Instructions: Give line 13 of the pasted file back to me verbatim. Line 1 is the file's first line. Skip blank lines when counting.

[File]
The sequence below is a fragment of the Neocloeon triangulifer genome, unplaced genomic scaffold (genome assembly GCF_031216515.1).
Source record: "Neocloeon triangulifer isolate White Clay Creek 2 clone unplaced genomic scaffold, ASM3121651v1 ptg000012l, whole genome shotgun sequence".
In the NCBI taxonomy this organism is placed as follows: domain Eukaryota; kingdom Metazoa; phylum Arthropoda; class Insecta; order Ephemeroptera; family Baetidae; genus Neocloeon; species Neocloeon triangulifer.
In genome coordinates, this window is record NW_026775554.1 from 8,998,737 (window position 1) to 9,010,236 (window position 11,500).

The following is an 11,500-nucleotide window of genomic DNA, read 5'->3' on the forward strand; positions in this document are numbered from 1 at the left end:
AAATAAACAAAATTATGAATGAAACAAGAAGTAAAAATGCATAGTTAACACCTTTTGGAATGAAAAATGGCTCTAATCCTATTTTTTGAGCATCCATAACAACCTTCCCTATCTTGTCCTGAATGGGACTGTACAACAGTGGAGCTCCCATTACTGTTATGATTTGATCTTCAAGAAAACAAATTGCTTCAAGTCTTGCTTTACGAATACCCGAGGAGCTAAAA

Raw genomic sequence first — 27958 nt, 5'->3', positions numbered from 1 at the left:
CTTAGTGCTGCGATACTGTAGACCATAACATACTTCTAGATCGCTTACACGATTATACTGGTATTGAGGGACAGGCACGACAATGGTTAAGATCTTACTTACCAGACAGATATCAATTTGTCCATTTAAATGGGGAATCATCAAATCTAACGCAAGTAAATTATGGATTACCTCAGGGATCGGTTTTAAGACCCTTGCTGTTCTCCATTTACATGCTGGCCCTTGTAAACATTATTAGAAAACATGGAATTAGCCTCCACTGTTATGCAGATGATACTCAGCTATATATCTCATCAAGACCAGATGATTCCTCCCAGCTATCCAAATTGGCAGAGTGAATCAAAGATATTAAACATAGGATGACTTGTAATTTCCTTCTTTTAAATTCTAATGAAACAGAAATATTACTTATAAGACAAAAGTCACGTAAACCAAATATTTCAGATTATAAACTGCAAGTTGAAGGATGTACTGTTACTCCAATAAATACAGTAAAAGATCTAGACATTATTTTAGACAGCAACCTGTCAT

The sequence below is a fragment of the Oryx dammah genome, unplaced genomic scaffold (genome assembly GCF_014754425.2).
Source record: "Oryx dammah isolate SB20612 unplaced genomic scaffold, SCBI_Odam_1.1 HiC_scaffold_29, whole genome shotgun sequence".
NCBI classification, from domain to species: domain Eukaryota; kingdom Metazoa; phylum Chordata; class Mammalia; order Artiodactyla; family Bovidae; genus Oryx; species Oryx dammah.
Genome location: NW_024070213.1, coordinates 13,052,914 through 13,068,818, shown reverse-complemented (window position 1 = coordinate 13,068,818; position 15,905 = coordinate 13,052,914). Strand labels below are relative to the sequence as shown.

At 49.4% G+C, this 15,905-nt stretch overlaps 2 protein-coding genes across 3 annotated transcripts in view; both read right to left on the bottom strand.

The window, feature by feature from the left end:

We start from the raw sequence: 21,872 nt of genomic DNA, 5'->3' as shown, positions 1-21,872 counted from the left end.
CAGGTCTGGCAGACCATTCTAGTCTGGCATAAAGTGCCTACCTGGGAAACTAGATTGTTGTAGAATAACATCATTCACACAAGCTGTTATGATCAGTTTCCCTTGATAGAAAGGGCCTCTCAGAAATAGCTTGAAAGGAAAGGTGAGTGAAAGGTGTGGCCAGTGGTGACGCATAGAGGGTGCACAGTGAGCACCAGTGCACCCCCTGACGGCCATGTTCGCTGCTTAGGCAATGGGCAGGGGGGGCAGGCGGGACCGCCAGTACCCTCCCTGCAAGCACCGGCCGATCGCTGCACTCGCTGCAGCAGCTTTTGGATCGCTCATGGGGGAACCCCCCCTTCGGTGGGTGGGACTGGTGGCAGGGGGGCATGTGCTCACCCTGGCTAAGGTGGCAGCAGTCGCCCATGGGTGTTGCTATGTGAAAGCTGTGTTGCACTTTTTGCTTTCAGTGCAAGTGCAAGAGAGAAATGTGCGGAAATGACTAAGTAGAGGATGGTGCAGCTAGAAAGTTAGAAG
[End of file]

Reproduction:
At 49.4% G+C, this 15,905-nt stretch overlaps 2 protein-coding genes across 3 annotated transcripts in view; both read right to left on the bottom strand.